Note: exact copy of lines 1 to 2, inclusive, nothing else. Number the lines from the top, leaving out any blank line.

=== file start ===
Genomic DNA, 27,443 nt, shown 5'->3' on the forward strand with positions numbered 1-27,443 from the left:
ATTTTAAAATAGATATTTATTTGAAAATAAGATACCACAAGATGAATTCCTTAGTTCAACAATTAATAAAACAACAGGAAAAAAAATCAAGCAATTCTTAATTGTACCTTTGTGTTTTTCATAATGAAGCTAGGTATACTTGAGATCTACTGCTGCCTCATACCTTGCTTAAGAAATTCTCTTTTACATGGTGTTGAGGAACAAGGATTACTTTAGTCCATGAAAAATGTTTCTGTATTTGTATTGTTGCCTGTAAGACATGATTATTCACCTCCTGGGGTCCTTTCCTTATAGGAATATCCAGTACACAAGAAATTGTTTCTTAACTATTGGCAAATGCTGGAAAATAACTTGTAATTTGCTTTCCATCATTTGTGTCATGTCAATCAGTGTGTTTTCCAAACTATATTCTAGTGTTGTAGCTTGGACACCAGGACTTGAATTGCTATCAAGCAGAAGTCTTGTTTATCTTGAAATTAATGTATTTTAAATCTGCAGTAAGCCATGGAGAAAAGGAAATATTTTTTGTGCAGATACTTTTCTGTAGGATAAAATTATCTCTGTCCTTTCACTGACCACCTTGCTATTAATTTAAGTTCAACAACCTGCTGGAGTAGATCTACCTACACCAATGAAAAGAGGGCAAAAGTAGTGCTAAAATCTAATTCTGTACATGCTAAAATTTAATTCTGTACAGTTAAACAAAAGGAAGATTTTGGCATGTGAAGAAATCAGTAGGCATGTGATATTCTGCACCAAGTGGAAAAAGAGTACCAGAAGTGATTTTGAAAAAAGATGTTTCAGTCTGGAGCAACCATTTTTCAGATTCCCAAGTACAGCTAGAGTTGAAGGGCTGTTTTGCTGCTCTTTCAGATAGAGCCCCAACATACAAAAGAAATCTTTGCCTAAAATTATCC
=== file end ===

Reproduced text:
Genomic DNA, 27,443 nt, shown 5'->3' on the forward strand with positions numbered 1-27,443 from the left:
ATTTTAAAATAGATATTTATTTGAAAATAAGATACCACAAGATGAATTCCTTAGTTCAACAATTAATAAAACAACAGGAAAAAAAATCAAGCAATTCTTAATTGTACCTTTGTGTTTTTCATAATGAAGCTAGGTATACTTGAGATCTACTGCTGCCTCATACCTTGCTTAAGAAATTCTCTTTTACATGGTGTTGAGGAACAAGGATTACTTTAGTCCATGAAAAATGTTTCTGTATTTGTATTGTTGCCTGTAAGACATGATTATTCACCTCCTGGGGTCCTTTCCTTATAGGAATATCCAGTACACAAGAAATTGTTTCTTAACTATTGGCAAATGCTGGAAAATAACTTGTAATTTGCTTTCCATCATTTGTGTCATGTCAATCAGTGTGTTTTCCAAACTATATTCTAGTGTTGTAGCTTGGACACCAGGACTTGAATTGCTATCAAGCAGAAGTCTTGTTTATCTTGAAATTAATGTATTTTAAATCTGCAGTAAGCCATGGAGAAAAGGAAATATTTTTTGTGCAGATACTTTTCTGTAGGATAAAATTATCTCTGTCCTTTCACTGACCACCTTGCTATTAATTTAAGTTCAACAACCTGCTGGAGTAGATCTACCTACACCAATGAAAAGAGGGCAAAAGTAGTGCTAAAATCTAATTCTGTACATGCTAAAATTTAATTCTGTACAGTTAAACAAAAGGAAGATTTTGGCATGTGAAGAAATCAGTAGGCATGTGATATTCTGCACCAAGTGGAAAAAGAGTACCAGAAGTGATTTTGAAAAAAGATGTTTCAGTCTGGAGCAACCATTTTTCAGATTCCCAAGTACAGCTAGAGTTGAAGGGCTGTTTTGCTGCTCTTTCAGATAGAGCCCCAACATACAAAAGAAATCTTTGCCTAAAATTATCC